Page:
Lake Cycling has long embraced Boa technology in its line of cycling footwear. With no less than four road models featuring a single Boa-dial closure system, the company is a leading contender in the less-is-more category of shoe closures. The CX331 is a brand-new shoe for 2012, and, with a price of $360, it’s the second-most-expensive model behind their venerable CX401, which retails for $489.
Available in either red/white or silver/white color combinations, the CX331’s upper is crafted almost entirely in leather, but not of the bovine variety. Lake opted, instead, for kangaroo leather on the brand’s two most expensive models; it’s more supple and durable than cowhide and is commonly found on high-end soccer shoes, a sport where proper footwear fit and feel are paramount to performance. Unlike some shoes that use two Boa dials, the Lakes, instead, opt for a single dial, with the accompanying cable system zig-zagging across the top of the foot. Mesh panels wrap over the toes and along the sides for ventilation, and perforated holes and a few reflective details complete the mostly subdued looks of the CX331. Exposed carbon fiber panels on either side of the heel cup are anything but subdued, however, and they project the illusion that the sole and heel cup are a one-piece design. In fact, the heel cup is relatively soft, as well as heat-moldable for a more custom fit. General consensus is that high-end cycling shoes require a stiff carbon outsole for maximum performance, and if that’s the case, then the glossy CX331 looks ready for some serious business. “Barely there” walking treads sit at the toe and heel, the latter of which is replaceable. Lake’s designers have gifted the CX331 with a custom insole from eSoles, which alone retails for $50.
As it is with saddles and helmets, proper fit is key when it comes to footwear. The CX331 delivers in this department thanks to a customizable heel cup, which can be warmed in your home oven (200 degrees for 3–4 minutes) and molded to fit the rear half of your foot. Likewise, the CX331 last is rather wide and, combined with the supple kangaroo leather and Boa laces, will provide a comfortable fit for most riders. The single Boa dial is easy to use by simply turning it clockwise to tighten the laces. The dial must be popped up away from the shoe in order to loosen the laces, which is a nice feature that prevents accidental loosening while on thebike. Ventilation at the toe is more than adequate, thanks to the large mesh panel up front, but a little more airflow at the mid-foot and heel area wouldn’t hurt during those mid-summer rides. There’s a reason that Lake shoes are popular among track cyclists and sprinters: they’re incredibly stiff and capable of transmitting some serious power. And while that’s great for the fast guys and gals out there, the CX331 may be a bit too stiff for casual riders who would benefit from a bit more flex to keep their feet comfy on longer rides.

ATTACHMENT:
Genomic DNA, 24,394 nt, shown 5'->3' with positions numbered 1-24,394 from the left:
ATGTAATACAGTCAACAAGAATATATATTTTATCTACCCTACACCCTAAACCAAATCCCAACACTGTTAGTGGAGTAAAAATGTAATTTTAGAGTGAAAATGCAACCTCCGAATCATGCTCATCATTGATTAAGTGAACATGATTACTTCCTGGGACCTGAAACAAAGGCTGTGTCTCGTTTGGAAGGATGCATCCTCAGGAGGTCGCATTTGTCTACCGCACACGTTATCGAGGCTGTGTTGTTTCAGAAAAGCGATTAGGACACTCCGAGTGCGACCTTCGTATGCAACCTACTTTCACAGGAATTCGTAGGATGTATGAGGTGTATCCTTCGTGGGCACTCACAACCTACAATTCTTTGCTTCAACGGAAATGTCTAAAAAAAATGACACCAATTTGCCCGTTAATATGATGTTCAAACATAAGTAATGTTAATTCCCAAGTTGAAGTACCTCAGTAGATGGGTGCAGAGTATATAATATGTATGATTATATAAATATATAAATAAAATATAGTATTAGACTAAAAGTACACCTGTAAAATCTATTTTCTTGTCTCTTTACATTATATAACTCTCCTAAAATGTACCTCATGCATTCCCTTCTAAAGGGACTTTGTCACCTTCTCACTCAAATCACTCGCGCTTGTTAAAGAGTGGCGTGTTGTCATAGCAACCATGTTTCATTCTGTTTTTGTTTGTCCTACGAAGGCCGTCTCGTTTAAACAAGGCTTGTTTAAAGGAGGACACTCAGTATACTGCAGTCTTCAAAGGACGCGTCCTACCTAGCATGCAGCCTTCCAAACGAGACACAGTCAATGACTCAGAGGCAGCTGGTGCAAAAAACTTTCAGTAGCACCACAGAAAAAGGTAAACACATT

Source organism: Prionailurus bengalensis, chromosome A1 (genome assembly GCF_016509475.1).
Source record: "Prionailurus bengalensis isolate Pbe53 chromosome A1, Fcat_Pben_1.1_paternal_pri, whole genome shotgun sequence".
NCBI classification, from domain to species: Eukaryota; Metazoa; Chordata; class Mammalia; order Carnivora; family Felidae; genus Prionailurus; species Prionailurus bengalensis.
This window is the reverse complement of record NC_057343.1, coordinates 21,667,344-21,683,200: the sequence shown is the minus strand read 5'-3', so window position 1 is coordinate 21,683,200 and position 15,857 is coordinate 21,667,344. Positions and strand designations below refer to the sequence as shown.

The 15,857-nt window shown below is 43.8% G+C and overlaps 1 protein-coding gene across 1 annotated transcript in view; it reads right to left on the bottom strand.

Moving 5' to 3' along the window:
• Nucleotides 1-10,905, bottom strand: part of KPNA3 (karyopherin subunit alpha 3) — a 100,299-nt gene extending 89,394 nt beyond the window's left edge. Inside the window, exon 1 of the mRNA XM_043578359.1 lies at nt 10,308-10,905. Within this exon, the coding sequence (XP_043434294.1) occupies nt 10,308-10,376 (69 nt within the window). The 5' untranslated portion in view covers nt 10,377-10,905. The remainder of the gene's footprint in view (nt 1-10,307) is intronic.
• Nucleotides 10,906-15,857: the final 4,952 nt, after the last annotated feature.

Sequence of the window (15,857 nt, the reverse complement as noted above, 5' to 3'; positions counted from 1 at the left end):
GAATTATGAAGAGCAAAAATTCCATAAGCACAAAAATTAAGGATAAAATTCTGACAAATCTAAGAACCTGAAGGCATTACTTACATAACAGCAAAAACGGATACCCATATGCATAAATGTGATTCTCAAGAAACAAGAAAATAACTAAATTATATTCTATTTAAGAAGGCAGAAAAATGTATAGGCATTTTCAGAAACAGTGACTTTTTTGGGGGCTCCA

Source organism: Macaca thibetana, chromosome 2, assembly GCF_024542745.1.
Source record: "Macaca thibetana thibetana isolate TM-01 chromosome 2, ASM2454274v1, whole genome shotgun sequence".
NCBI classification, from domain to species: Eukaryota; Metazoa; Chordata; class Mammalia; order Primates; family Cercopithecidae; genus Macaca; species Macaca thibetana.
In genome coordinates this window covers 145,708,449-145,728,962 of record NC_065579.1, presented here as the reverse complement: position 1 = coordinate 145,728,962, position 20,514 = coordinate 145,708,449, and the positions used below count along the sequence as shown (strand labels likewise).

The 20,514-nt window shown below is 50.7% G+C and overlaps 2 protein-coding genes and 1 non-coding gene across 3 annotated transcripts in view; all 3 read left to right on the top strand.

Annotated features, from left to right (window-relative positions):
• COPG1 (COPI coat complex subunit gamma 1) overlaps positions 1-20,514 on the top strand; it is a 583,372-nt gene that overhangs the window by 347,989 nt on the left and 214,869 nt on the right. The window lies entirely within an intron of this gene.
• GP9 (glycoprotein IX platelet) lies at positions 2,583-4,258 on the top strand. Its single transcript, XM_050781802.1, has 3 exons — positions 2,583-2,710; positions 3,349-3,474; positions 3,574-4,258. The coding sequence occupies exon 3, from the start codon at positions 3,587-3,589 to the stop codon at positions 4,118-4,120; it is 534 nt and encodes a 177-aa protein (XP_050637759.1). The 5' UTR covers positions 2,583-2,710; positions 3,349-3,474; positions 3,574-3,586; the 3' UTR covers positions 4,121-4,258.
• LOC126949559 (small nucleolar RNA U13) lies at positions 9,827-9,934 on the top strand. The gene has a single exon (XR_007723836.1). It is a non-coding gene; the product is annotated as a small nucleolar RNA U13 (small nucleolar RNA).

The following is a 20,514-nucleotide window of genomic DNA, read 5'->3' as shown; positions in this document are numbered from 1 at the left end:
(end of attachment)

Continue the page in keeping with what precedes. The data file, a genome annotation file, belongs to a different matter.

Also, the tiny heel tread does little in the way of providing standing support, so those inclined to spending time off the bike during the weekend coffee stop may need a shoe that is easier to walk in.
Although the stiffness makes the CX331 appealing to experienced or powerful riders, it may feel harsh for casual riders. We were impressed with how quickly the kangaroo leather broke in and how it offered that long-term comfort within just a few rides. At 580 grams for the pair, the CX331 qualifies as a true middleweight shoe. If you have higher-end aspirations, Lake’s $489 CX401 has all of
the same features as the CX331, plus an additional mid-foot strap and abrasion-resistant panels on the sides for added durability. For most riders, the CX331 is a better value, however, coming in at $130 less.
• Quality leather provides quality fit
• Stiff sole is a top choice for race day
• Also available in women’s sizes and a
Weight: 580 grams (size 41)
Sizes: 39–48, 50; 39.5–46.5; women’s 36–43, 37.5 –42.5
For more info: Lake Cycling